Creating ear transplants using bacterial cellulose, designing novel architectures for microbial fuel cells or bioremediation of phenol-contaminated water. These are all possible applications of a high degree of control in the structural arrangement of bacteria. This high degree of control has been demonstrated by using 3D-printing to create programmable geometries.
A recently published paper in Science Advances describes the creation of functional living ink, or as the authors call it: 'Flink'. The ink is a 1:1:1 combination of hyaluronic acid, κ-carrageenan, and fumed silica. This causes the ink to have just the right rheological properties to be printed in a 3D-printer. When pressure is applied to the ink it flows out of the printer. Afterwards, when it has deposited, the material properties transfer from a liquid-like to solid-like so that the shape of the printed materials stays intact. In more scientific terms this means that the destabilizing gravitational and capillary forces are insufficient to overcome the yield stress and storage modulus of the material. Combined with the quick elastic recovery the result is that the material keeps its printed shape, at least if the total solid concentration is high enough (Fig. 1).
Fig 1. The effect of concentration on the rheological stability after printing (wt% means weight percentage).1
Now that an ink has been made with the rheological properties required for printing the bacteria can be added into the mix. Here is where the options start to open up. Bacteria have endless utility, therefore the decision on which bacteria to add the ink depends on the desired utility. As an example, the authors have labeled a bacterial strain called P. putida with a blue marker and another strain called B. subtilis with a green marker. Below you see a picture of a matrix created with the printer (Fig. 2). Can you guess which lines are which strain?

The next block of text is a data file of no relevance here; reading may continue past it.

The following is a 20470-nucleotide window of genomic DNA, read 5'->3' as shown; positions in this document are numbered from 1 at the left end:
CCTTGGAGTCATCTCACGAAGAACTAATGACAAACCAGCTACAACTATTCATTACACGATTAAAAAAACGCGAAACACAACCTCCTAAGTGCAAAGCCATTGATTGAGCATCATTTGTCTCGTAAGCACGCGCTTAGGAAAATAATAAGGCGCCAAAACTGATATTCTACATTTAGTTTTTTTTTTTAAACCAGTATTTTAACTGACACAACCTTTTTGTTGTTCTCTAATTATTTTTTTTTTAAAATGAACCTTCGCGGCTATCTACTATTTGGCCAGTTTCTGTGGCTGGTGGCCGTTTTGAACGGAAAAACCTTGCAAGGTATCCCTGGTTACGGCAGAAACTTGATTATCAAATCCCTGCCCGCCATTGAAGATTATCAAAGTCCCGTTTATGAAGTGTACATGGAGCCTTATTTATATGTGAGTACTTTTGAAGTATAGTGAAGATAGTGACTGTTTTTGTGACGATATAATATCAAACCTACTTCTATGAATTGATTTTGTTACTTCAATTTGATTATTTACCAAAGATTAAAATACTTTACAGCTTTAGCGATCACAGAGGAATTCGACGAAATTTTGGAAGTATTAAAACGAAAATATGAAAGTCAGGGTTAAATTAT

Fig 2. A printed matrix of P. putida and B. subtilis. 1
One exciting application of this technique is the creation of scaffolding for producing structures out of bacterial cellulose. The bacteria Acetobacter xylinum is able to produce surprisingly strong hydrogels by secretion of nanocellulose. In the medical industry, they primarily use this feature to produce artificial skin, although there are many other possibilities. Right now the bacterial cellulose has already been used to make ear transplants, implants with specific surface patterns, and to mimic blood vessels. In the picture below you see how the 3D printing technique is used with Flink to create skin transplants.
Fig 3. Examples of the application of 3D printing living matter. Left: A 3D-printed cellulose structure, produced by A. xylinum, in the shape of a T-shirt. Right: A doll face was scanned, subsequently A. xylinum in Flink was deposited onto the face to create a cellulose-reinforced hydrogel. This hydrogel can serve as skin transplant once biological residue has been removed. 1
To me, 3D-printing is becoming a very interesting technique. It is highly applicable in many fields because it is so versatile. It has now allowed us to print 'living matter'!
Here are some plush microbes to end this post!